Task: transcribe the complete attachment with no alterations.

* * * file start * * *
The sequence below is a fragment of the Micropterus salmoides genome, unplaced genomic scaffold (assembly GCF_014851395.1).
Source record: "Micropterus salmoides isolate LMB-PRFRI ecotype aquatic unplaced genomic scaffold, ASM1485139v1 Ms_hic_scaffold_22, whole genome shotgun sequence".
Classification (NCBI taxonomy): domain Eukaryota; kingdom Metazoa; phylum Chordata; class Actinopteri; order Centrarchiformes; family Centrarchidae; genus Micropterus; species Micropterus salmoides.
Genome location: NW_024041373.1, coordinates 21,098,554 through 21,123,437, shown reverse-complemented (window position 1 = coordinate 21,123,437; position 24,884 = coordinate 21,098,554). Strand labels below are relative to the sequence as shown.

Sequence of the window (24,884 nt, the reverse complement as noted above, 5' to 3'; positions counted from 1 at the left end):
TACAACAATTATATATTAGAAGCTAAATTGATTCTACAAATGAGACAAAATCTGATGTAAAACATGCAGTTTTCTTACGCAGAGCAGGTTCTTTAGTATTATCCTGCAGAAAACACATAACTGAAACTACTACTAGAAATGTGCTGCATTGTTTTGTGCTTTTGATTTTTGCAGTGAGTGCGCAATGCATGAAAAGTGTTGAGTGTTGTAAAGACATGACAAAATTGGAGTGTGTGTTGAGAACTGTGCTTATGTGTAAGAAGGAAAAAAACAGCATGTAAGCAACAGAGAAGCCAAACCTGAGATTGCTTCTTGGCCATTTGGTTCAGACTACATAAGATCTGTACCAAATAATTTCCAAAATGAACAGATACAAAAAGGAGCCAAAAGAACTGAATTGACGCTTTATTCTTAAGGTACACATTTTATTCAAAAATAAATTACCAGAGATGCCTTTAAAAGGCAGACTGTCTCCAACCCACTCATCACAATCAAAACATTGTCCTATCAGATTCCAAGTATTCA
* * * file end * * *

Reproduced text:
The sequence below is a fragment of the Micropterus salmoides genome, unplaced genomic scaffold (assembly GCF_014851395.1).
Source record: "Micropterus salmoides isolate LMB-PRFRI ecotype aquatic unplaced genomic scaffold, ASM1485139v1 Ms_hic_scaffold_22, whole genome shotgun sequence".
Classification (NCBI taxonomy): domain Eukaryota; kingdom Metazoa; phylum Chordata; class Actinopteri; order Centrarchiformes; family Centrarchidae; genus Micropterus; species Micropterus salmoides.
Genome location: NW_024041373.1, coordinates 21,098,554 through 21,123,437, shown reverse-complemented (window position 1 = coordinate 21,123,437; position 24,884 = coordinate 21,098,554). Strand labels below are relative to the sequence as shown.

Sequence of the window (24,884 nt, the reverse complement as noted above, 5' to 3'; positions counted from 1 at the left end):
TACAACAATTATATATTAGAAGCTAAATTGATTCTACAAATGAGACAAAATCTGATGTAAAACATGCAGTTTTCTTACGCAGAGCAGGTTCTTTAGTATTATCCTGCAGAAAACACATAACTGAAACTACTACTAGAAATGTGCTGCATTGTTTTGTGCTTTTGATTTTTGCAGTGAGTGCGCAATGCATGAAAAGTGTTGAGTGTTGTAAAGACATGACAAAATTGGAGTGTGTGTTGAGAACTGTGCTTATGTGTAAGAAGGAAAAAAACAGCATGTAAGCAACAGAGAAGCCAAACCTGAGATTGCTTCTTGGCCATTTGGTTCAGACTACATAAGATCTGTACCAAATAATTTCCAAAATGAACAGATACAAAAAGGAGCCAAAAGAACTGAATTGACGCTTTATTCTTAAGGTACACATTTTATTCAAAAATAAATTACCAGAGATGCCTTTAAAAGGCAGACTGTCTCCAACCCACTCATCACAATCAAAACATTGTCCTATCAGATTCCAAGTATTCA